If you want to to rebalance regions yourself, you should indeed not use a World ETF, but several region ETFs. Although, why would you do that? A home bias makes sense for local stability, but other than that, it’s a bet that a region will do better than others.
      There is nothing wrong with that, you just need to know that it’s a bias :)

      I have an article about sustainable investing, it should help you :)

      1. Thanks for your response Mr. TPS, good points!

        I’ve done a bit of digging through your posts and online. If I was unrestricted, I would go for just VT for its massive exposure and low TER. Would you recommend still going for it knowing that as of next year we cannot add funds anymore? The plan would be to add as much as possible this year and then hold.

        Considering the European options, the closest is VWRL. I actually like it a lot, except that it excludes small caps (and that is much more expensive). I see an AUM of $9.3B on Vanguard’s site, which is quite respectable, and this number can only go up since European investors cannot invest in VT. Beyond VT, this would be my preferred option. I haven’t found any small caps all-world good ETF yet, do you know of a good alternative? Or is it worth it?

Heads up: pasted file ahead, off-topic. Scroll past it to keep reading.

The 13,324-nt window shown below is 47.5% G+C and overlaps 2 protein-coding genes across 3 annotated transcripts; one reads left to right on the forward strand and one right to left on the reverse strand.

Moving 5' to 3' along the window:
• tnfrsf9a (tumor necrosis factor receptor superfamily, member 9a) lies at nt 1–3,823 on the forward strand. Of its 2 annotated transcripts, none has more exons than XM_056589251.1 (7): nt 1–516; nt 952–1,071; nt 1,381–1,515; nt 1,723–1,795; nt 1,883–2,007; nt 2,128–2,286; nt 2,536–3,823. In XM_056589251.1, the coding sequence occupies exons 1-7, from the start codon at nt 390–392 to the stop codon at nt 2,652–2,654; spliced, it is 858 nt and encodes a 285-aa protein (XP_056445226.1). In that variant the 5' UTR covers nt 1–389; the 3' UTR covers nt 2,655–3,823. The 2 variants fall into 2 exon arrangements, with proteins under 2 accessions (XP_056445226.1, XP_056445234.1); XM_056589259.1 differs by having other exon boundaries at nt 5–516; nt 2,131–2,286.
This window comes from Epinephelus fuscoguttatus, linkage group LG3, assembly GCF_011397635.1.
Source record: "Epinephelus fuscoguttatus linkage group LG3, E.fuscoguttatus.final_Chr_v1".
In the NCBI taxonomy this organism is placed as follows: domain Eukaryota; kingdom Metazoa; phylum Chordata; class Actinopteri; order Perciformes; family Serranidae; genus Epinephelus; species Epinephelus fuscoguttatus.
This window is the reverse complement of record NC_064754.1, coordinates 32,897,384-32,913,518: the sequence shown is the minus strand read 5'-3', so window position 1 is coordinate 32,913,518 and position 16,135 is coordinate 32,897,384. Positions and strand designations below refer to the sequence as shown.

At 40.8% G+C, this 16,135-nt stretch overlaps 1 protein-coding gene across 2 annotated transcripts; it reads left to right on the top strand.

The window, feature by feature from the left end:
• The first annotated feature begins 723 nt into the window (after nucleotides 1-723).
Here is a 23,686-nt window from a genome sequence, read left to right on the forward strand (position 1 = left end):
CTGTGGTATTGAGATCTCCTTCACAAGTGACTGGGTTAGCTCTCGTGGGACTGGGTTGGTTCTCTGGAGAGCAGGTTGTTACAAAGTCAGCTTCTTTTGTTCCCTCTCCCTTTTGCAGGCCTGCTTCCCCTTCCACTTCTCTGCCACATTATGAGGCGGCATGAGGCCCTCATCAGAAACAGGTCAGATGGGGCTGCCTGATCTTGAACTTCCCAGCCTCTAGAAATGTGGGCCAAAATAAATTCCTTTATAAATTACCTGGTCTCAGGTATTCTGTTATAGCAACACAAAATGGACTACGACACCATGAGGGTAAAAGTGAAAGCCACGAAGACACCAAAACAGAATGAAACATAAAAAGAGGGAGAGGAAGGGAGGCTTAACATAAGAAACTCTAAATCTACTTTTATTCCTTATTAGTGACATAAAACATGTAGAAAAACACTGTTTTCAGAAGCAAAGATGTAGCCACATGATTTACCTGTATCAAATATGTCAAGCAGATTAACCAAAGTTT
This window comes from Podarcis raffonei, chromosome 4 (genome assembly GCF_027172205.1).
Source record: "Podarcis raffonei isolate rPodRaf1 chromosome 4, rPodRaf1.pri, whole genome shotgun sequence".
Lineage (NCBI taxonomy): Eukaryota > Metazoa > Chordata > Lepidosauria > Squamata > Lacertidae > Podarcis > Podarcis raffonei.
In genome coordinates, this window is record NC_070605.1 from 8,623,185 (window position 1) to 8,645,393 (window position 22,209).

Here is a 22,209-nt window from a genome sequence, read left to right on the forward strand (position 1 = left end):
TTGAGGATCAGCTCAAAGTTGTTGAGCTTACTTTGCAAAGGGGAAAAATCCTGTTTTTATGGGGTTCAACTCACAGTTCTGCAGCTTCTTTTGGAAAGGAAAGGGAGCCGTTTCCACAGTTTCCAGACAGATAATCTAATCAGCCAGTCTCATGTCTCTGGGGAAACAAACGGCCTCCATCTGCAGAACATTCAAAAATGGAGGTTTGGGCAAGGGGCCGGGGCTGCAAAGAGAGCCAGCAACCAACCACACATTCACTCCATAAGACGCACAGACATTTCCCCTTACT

The last question, as an IB user, do you recommend investing in ETFs through AEB in EUR or through LSE in USD?

        1. Given that we still do not know whether we will lose access to VT next year, I would still recommend investing in VT.

          VWRL is indeed an excellent alternative. I am thinking of going with either VWRL or the HSBC World ETF if I lose access to VT.
          As for small-caps, I do not believe this is such a significant issue. Given the size of these companies, they would have a tiny allocation anyway. But if you want, I think that WSML seem like a good fit, even though a little expensive.

          I would personally invest through LSE in USD, but this would not make a huge difference since the only difference would be the trading currency.

          1. Thank you again!

            I am still hesitant about VT for potential future issues with the US, but as things stand today, I agree is the best option.